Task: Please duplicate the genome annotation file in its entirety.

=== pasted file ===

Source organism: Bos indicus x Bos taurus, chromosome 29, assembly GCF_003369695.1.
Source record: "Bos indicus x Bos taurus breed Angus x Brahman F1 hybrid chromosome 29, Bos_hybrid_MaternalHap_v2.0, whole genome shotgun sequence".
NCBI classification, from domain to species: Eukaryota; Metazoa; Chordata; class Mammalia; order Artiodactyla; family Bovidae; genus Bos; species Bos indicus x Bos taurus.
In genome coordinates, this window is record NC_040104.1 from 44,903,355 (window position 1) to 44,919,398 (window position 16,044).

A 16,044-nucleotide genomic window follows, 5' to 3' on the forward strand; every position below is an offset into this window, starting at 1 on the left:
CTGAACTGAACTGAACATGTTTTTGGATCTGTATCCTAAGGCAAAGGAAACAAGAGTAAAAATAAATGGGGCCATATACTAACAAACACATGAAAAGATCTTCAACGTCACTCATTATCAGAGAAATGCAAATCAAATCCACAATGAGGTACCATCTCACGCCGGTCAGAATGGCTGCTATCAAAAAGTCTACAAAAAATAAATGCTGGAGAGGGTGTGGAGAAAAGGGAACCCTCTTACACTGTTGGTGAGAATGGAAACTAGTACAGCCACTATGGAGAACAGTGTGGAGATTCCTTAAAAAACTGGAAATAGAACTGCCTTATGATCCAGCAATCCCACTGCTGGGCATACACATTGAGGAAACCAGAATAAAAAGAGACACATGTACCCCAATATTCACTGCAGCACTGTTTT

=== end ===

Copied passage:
Source organism: Bos indicus x Bos taurus, chromosome 29, assembly GCF_003369695.1.
Source record: "Bos indicus x Bos taurus breed Angus x Brahman F1 hybrid chromosome 29, Bos_hybrid_MaternalHap_v2.0, whole genome shotgun sequence".
NCBI classification, from domain to species: Eukaryota; Metazoa; Chordata; class Mammalia; order Artiodactyla; family Bovidae; genus Bos; species Bos indicus x Bos taurus.
In genome coordinates, this window is record NC_040104.1 from 44,903,355 (window position 1) to 44,919,398 (window position 16,044).

A 16,044-nucleotide genomic window follows, 5' to 3' on the forward strand; every position below is an offset into this window, starting at 1 on the left:
CTGAACTGAACTGAACATGTTTTTGGATCTGTATCCTAAGGCAAAGGAAACAAGAGTAAAAATAAATGGGGCCATATACTAACAAACACATGAAAAGATCTTCAACGTCACTCATTATCAGAGAAATGCAAATCAAATCCACAATGAGGTACCATCTCACGCCGGTCAGAATGGCTGCTATCAAAAAGTCTACAAAAAATAAATGCTGGAGAGGGTGTGGAGAAAAGGGAACCCTCTTACACTGTTGGTGAGAATGGAAACTAGTACAGCCACTATGGAGAACAGTGTGGAGATTCCTTAAAAAACTGGAAATAGAACTGCCTTATGATCCAGCAATCCCACTGCTGGGCATACACATTGAGGAAACCAGAATAAAAAGAGACACATGTACCCCAATATTCACTGCAGCACTGTTTT